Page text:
Fair & Festivals
Welcome to the glorious land of kings (Maharajas). Rajasthan is a treasure trove of history, culture, art and architecture. Fairs and festivals of Rajasthan India showcase the rich and colourful culture of Rajasthan. Rajasthan is a place where joy knows no boundary. Fairs and festivals of Rajasthan add colours to the desert land of Rajasthan. Travel to Rajasthan during festive occasions to savour the real flavours of the state. Fairs and festivals of Rajasthan bring the desert into life and fill colours of joy. These fairs and festivals provide a platform to folk dancers and singers to showcase their talent. These dazzling fairs and festivals in Rajasthan offer a chance to travellers to have a glimpse into the art, culture, customs and history of the state. Some of the popular Rajasthan fairs and festivals are Camel Festival, Desert Festival, Pushkar Fair and Urs Fair. Other festivals include Angaur Festival, Nagaur Festival, Kite Festival, Teej, Marwar Festival, Summer Festival, Baneshwar Fair and Sheetla Mata Fair. Travel to Rajasthan and participate in the jubilant activities. Some of the major highlights of Rajasthan fairs and festivals are puppet shows, camel races, folk music and dance performances, cock and bull fighting, camel trouping and trading of camels or other cattle. All fairs and festivals of Rajasthan are celebrated with zeal and enthusiasm. Explore the colourful handicrafts of the state. You can buy handicrafts for your loved ones. See cultural dances and the impressive display of fireworks. Tour to Rajasthan during the fair or festival guarantees to provide delightful time.
Diwali, the most prominent Hindu festival of India, is celebrated with a lot of pomp and show. During this festival of lights, houses are decorated with clay lamps, candles, and Ashok leaves. People wear new clothes, participate in family puja, burst crackers, and share sweets with friends, families, and neighbors. Significance: The festival marks the return of Lord Rama, along with his wife Sita and brother Lakshmana, after a long exile of 14 years. Key attractions: Homes decorated with fancy lights, candles and clay lamps, bustling shops and markets, and fireworks and crackers When: The darkest new moon night of Kartik month of the Hindu lunisolar calendar, which corresponds to mid-October – mid-November as per the Gregorian Calendar Where: All over the country
Also known as the festival of colors, holi is one of the famous festivals of India, celebrated with a lot of fervor across the country. On the eve of Holi, people make huge Holika bonfires and sing and dance around it. On the day of Holi, people gather in open areas and apply dry and wet colors of multiple hues to each other, with some carrying water guns and colored water filled balloons. Significance: It signifies the victory of good (Prince Prahlad) over evil (Holika) and the arrival of spring. Key attractions: Holika bonfire, playing with colors, and bhang thandai When: Full moon (Purnima) of the Phalgun month of the Hindu lunisolar calendar, which corresponds to the month of March of the Gregorian calendar Where: Almost all over the country; most vibrant celebrations can be seen in North Indian states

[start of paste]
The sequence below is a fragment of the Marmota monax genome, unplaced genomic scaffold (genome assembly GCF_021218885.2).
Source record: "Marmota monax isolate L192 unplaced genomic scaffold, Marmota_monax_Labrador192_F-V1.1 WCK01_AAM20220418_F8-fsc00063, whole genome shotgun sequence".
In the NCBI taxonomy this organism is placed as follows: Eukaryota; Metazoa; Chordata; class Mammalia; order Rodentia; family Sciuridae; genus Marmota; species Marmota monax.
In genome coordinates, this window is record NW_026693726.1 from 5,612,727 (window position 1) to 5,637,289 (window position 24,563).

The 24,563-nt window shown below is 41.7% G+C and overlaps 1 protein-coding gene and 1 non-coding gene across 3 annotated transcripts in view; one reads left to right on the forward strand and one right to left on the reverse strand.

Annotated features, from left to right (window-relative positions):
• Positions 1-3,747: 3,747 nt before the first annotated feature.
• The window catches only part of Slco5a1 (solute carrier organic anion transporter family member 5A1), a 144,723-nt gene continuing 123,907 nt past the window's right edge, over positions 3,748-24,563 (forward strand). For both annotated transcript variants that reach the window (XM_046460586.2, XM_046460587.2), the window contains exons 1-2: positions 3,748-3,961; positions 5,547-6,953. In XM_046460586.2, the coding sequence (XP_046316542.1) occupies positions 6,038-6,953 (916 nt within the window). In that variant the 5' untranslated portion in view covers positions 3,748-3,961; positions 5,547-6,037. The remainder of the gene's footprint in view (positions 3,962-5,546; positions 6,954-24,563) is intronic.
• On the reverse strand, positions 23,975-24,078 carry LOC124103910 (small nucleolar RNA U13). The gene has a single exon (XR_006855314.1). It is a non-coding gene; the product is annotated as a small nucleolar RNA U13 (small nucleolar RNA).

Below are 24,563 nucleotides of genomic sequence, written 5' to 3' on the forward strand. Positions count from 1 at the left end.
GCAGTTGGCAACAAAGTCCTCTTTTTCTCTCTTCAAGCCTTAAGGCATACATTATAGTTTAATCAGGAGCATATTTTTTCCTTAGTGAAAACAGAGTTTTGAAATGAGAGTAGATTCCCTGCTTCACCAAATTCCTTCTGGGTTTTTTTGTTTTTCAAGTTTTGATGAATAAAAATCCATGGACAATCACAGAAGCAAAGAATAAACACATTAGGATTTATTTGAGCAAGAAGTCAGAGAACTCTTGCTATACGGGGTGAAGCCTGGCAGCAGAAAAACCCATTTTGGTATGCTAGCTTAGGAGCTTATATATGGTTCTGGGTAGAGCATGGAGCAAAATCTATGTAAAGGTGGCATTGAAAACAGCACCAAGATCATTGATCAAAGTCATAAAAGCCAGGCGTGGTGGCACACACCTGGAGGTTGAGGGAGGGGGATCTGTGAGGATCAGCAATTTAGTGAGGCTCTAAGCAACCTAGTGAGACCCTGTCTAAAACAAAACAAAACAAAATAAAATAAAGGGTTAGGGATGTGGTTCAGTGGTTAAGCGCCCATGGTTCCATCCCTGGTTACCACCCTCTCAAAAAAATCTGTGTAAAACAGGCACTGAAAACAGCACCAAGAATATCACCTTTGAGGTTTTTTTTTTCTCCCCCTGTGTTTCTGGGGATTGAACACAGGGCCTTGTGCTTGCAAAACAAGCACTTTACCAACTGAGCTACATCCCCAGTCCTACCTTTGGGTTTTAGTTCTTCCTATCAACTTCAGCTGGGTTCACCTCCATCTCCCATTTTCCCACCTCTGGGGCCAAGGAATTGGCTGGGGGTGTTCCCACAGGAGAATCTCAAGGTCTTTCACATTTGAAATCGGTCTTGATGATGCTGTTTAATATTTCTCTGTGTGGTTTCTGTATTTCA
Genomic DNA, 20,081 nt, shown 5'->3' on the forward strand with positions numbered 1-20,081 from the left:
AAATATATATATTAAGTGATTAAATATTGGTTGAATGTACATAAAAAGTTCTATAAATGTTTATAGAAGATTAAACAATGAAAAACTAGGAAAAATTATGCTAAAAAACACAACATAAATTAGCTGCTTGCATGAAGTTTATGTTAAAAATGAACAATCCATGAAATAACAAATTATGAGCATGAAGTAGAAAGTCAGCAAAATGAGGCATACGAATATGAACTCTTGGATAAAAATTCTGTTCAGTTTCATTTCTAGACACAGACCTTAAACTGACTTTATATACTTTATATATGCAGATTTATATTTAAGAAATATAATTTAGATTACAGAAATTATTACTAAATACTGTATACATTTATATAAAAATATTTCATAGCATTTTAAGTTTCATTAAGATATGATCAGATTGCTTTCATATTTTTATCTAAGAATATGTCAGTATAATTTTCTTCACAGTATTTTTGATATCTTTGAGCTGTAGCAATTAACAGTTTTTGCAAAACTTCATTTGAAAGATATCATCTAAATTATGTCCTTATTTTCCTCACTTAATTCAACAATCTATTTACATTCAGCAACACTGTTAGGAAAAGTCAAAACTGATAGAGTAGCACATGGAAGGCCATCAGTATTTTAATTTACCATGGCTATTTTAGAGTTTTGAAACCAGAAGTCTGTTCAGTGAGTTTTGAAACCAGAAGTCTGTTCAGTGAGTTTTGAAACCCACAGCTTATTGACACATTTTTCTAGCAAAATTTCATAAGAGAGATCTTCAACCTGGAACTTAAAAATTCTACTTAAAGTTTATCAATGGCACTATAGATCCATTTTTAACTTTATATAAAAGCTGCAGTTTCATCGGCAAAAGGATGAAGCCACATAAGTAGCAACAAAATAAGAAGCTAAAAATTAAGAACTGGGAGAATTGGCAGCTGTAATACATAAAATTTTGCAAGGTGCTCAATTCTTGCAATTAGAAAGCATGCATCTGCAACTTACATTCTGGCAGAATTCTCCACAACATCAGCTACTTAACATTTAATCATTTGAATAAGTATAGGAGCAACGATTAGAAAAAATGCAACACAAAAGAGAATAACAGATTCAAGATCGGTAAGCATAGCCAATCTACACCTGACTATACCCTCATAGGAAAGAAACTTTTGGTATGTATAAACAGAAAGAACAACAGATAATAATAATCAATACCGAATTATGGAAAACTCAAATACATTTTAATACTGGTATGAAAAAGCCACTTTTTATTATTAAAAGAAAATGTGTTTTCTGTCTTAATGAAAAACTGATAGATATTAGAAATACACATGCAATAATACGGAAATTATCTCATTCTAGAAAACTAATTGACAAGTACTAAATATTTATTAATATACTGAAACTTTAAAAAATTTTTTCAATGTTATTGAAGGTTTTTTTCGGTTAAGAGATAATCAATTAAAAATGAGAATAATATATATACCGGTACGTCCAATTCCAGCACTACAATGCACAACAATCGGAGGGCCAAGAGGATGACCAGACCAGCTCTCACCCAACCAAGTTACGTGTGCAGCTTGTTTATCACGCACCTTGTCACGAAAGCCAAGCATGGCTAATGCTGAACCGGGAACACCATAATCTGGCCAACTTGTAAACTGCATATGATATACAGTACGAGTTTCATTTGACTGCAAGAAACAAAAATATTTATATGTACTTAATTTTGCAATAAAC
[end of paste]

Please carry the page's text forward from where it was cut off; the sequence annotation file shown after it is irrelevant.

Dussehra, also referred to as Vijayadashami, is also among the most famous festivals of India. It is celebrated in different forms countrywide. Ramlila(enactment of scenes from Ramayana) is held everywhere for 10 days. It’s culminated with “Ravan Dahan” – the burning of huge effigies of Ravana, Meghnath and kumbhakaran which is a real spectacle to see. Significance: It celebrates the death of the demon king Ravana at the hands of Lord Rama. Key attractions: Hustle bustle of the decorated markets, Ram-leela acts, and the big event of the burning of effigies of Ravana, Meghnad, and Kumbhakaran When: 10th day of the month of Ashwin according to the Hindu lunisolar calendar, which corresponds to September or October of the Gregorian calendar Where: Pan India
Raksha Bandhan Festival
One of the famous festivals of India, Rakhi is celebrated among Hindu. Signifying the brother-sister bonding, during Rakhi, the sister performs Aarti (prayer), applies tilak, and ties rakhi (a sacred thread) on the brother’s wrist wishing his well being. The brother, in return, vows to protect the sister. Another festival which has strong similarity to Rakhi is Bhaidooj which comes just after Diwali. Significance: It symbolizes the strong bonding of a brother and sister. Key attractions: The ritual of Rakhi and the brightly decked up markets showcasing a colourful variety of rakhis and sweets When: The full moon day of Shravana month of the Hindu lunisolar calendar, which corresponds to August of the Gregorian calendar Where: Particularly in North, Central and West India